Evaluating Impact: Beware the Vanity Metric


The Altruous Team


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Not all impact is created equal, and if you’re not well-versed in nonprofit measurement & evaluation (M&E) practices, it can be hard to tell the difference. Without a strong background, or internal resources to invest in quality M&E, many organizations will present statistics in their marketing materials and annual reports that have little-to-no connection with the impact their programs are actually having.

Does this sound familiar?

“2022 was a banner year at our organization. With 95% of our annual budget going directly to programs, we’ve never operated more efficiently! For the first time ever, our programs reached more than 750 children, and all but 4 of them reported complete satisfaction with our programs. Not only that, more than 10,000 people viewed the movie we made about the cause, and we grew our social media following by 150%.

Sounds pretty good, right? Not so fast. All of these statistics are known as “vanity metrics,” and as nice as they sound, they give us little indication of how effective an organization actually is. Let’s probe a bit deeper…

Vanity Metric 1: Overhead

Overhead can be one of the most misleading statistics any organization will report. Efficiency can certainly be a virtue, but so too is hiring key positions, and paying competitive salaries and benefits. So too purchasing and maintaining crucial equipment.

What about investment in innovation? With overhead so low, how are we actually implementing programs? Are volunteers staffing roles that should really be done by full-time employees? Even if we did have answers to all of these questions, it still doesn’t tell us anything about the quality of the work being done or how durable the outcomes are being created.

When considering overhead, it’s important to ask questions like these. As funders, we should be looking at how effective the programs are at achieving their missions, and how deep and lasting the results are.

All things being equal, reporting only 5% overhead is probably more of a red flag than a virtue. As long as they’re a solvent and following strong business practices, they probably should be spending a bit more on infrastructure.

Vanity Metric 2: Reach

It’s impressive that so many people watched the movie, and so many kids were reached, isn’t it? Of course, but things like “reach,” “attendance,” “graduates,” and “viewers” don’t tell us anything about what really happened.

It’s nice that so many children were reached, but reached how?

Were they given flyers or pamphlets, or did they participate in services over an extended period of time? Did they complete course work of any kind, and if so, what difference did those services make in their lives? Are they safer, smarter, or more confident? Did they learn any new skills, or are they reading at a higher grade level than they would have otherwise?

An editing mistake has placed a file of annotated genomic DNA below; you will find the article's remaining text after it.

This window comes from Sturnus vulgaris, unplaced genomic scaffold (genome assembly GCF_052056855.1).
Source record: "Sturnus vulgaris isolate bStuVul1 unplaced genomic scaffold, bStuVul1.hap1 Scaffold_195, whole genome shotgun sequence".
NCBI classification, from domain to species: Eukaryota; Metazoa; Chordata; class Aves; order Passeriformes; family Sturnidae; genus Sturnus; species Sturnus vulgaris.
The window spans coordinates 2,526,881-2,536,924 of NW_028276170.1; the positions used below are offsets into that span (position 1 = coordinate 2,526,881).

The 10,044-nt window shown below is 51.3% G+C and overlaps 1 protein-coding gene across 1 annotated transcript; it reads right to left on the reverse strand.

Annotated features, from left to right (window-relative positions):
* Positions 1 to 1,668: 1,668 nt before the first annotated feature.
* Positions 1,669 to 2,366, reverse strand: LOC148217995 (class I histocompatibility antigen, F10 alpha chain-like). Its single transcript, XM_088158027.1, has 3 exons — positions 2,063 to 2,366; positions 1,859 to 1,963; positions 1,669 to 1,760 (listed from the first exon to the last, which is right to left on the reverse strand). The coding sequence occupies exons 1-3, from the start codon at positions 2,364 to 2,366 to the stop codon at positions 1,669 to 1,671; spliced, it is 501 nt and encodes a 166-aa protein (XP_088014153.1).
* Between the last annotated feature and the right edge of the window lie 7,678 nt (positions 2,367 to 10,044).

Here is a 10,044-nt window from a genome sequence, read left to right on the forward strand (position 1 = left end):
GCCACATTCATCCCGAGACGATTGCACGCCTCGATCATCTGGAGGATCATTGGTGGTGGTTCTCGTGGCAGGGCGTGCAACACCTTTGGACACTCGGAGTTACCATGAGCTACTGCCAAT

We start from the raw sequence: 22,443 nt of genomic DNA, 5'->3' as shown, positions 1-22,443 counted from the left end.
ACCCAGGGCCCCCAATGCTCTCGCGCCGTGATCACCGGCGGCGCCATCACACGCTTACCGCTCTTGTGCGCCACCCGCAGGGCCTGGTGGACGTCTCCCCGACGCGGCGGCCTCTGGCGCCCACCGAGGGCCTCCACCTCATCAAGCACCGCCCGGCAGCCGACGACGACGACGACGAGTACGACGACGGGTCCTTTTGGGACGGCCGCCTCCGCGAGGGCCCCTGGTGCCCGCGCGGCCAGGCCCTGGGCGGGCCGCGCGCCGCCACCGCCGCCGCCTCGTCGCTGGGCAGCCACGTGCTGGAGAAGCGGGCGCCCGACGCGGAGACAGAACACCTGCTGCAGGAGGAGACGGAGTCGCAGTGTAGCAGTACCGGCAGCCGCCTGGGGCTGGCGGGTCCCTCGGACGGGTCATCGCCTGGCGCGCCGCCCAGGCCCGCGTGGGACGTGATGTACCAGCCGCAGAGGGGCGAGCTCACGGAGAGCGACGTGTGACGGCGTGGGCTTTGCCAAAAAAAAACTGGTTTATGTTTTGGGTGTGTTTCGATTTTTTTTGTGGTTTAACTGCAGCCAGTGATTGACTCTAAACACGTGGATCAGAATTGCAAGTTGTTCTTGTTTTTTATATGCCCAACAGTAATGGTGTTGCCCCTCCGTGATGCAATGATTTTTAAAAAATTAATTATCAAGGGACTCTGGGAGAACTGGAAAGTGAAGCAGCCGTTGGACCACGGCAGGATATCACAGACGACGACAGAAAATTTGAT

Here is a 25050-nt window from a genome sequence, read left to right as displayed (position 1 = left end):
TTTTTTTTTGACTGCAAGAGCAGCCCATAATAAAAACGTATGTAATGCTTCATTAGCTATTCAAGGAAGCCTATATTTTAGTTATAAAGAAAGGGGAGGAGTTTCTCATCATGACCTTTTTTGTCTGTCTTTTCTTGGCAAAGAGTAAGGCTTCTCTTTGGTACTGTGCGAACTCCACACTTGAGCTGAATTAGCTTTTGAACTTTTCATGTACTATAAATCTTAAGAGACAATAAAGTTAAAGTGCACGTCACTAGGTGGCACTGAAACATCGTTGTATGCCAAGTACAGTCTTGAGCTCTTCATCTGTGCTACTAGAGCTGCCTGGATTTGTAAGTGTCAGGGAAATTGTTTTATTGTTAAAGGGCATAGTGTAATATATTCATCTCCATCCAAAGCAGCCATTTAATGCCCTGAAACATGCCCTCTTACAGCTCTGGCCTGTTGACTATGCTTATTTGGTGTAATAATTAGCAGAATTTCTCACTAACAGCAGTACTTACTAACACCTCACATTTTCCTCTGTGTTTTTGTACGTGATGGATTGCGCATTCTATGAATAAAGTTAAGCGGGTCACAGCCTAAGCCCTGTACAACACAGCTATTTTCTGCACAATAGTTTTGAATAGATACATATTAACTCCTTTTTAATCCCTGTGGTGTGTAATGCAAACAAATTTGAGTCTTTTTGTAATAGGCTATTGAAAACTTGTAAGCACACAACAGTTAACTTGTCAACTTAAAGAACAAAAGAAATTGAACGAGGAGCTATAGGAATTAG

For people who viewed the movie, what followup actions were they asked to complete, and how many of them did so? As a result of their viewing, did they learn anything new? Did they build a stronger bond with the organization, or was the movie itself a disincentive for continued engagement with the program?

Vanity Metric 3: Client Satisfaction

We always want people to be satisfied with our services, don’t we? Of course we want positive interactions, and it’s always important to get feedback from stakeholders to drive innovation. However, satisfaction in the social sector can be misleading.

Sometimes organizations need to do things to serve clients as part of their drive to create positive social impact that those clients might not like. What about food pantries that serve only healthy options in an effort to combat obesity? Their clients might prefer less healthy options and therefore be less satisfied with the service.

Counselors may be ethically or legally bound to tell clients things they don’t want to hear. What about residential treatment or rehab programs? What if clients love the residence so much that they never want to leave? There are many programs out there that create a cycle of codependency that inhibits the very results they seek to achieve.

So, as philanthropic funders, what should we be looking for…

Impact is what happens after. Impact is what people do with the information or services they’ve received. It’s the extent to which their lives were improved, and for how long.

It’s important to examine how an organization is performing relative to its size, revenue, and stage of growth - both against its own potential, and against how other, similar programs perform. To the extent possible, it’s important to consider causation - would the outcomes an organization reports have happened anyway, without their intervention? Did their programs accelerate, inhibit, strengthen, or weaken the results their clients would’ve seen without their support?

Quality impact evaluation is hard. It’s complex, and it requires deep domain expertise and cause (and region) specific understanding. It’s because it’s hard that so many organizations understandably revert back to vanity metrics, and why so many funders accept them at face value.

For philanthropists, foundations, companies and other organizations looking to have real and lasting impact, it’s important to start by asking questions, and to keep asking them until the true picture of organizational effectiveness begins to emerge. For more on how to do this well, check out our blog on key metrics to look for when evaluating programmatic impact.

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The Altruous Team

The Altruous Team


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